Individual police officers are unlikely to face criminal charges after their failure to take quicker action against the Uvalde, Texas school shooter who killed 19 students and two teachers, Axios reports.
Lt. Mariano Pargas, who was serving as the city's acting police chief on May 24 when the shooter entered Robb Elementary School, was placed on administrative leave on Sunday by Mayor Don McLaughlin after a report was released by the Texas House of Representatives Committee investigating the response to the shooting.
McLaughlin said in a statement that the leave was to allow for an investigation into "what specific actions Lt. Pargas took to establish that command, and whether it was even feasible given all the agencies involved and other possible policy violations."
The school district's police chief, Pete Arredondo, also was on the scene, and is seen on video officially released Sunday negotiating with the shooter and apparently unaware of 911 calls from children inside the classroom that people were still alive.
Training in such situations since the Columbine killings in the late 1990s has been to go in immediately and take out the shooter rather than wait for backup. Officers in Uvalde waited for more than an hour until there were nearly 400 backups from multiple state and federal agencies with no one taking a clear command until some of them decided to go in on their own and kill the gunman.
Families of those who died want justice, but Texas law makes it virtually impossible to charge any individuals because of immunity granted to officers, Phillip Lyons, director of the Criminal Justice Center at Sam Houston State University, told Axios. It's also hard to file a civil lawsuit, he added.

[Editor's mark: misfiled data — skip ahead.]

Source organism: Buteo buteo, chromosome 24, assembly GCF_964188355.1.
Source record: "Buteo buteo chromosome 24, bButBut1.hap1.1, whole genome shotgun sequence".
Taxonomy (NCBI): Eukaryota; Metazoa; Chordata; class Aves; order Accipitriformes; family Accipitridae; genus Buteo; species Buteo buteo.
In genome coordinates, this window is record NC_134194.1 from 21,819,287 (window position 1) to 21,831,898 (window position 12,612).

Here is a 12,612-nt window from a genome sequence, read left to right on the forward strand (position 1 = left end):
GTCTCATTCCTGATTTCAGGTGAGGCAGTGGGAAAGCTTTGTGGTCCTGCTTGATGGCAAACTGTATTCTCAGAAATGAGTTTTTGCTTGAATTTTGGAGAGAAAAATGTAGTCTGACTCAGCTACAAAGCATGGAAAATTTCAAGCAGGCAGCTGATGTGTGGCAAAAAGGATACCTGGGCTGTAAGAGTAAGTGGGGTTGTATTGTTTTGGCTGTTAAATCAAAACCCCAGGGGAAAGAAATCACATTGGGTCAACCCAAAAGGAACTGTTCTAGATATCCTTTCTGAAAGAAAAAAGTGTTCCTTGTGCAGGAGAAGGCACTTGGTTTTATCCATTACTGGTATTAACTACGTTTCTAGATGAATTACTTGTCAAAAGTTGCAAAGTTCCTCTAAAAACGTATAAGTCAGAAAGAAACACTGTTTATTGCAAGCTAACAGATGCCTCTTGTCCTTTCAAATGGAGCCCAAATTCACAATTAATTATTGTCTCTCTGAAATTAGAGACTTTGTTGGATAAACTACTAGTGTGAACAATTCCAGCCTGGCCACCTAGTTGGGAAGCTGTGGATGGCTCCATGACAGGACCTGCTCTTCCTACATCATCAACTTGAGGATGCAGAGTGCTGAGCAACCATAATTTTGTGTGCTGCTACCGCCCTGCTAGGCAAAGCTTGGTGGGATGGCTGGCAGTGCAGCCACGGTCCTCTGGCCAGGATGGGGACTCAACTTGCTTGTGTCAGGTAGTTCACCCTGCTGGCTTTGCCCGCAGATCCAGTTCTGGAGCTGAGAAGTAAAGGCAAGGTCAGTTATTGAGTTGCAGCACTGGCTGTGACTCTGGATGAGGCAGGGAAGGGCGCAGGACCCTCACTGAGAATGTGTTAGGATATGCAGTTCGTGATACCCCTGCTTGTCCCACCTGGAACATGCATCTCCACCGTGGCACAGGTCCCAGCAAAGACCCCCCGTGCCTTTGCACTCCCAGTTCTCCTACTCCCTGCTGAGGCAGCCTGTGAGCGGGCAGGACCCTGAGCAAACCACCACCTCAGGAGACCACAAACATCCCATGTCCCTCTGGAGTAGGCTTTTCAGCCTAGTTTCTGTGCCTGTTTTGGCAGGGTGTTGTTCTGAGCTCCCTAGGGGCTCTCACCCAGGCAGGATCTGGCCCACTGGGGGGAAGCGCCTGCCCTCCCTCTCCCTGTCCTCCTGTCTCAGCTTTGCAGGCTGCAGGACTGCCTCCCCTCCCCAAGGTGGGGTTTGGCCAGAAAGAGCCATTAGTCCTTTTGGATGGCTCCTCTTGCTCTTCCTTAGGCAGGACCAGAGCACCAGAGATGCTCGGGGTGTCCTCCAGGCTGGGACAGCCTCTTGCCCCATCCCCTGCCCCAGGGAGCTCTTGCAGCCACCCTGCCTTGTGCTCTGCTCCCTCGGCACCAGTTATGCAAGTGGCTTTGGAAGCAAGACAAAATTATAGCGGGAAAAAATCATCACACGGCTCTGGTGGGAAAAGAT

"But it will be up to a judge to decide that immunity. After that, it can go to a jury, and juries will do what juries do," Lyons said.
The Texas House committee's report found that "other than the attacker ... it didn't find any 'villains' in the course of its investigation," saying that, "Instead, we found systemic failures and egregious poor decision making."
The report also faulted Arredondo, saying he was supposed to assume command, but "he failed to perform or to transfer to another person the role of incident commander."
Officers are trained to follow orders from the person in command, but it wasn't clear that day who that person was, Timothy Bray, director of the Institute for Urban Policy Research at the University of Texas at Dallas, told Axios.
As a result of this incident, police should look at training for such chaotic incidents, Bray said.
"Beyond officer accountability, the system needs to be held accountable," he said. "It's more than an individual officer's decision.
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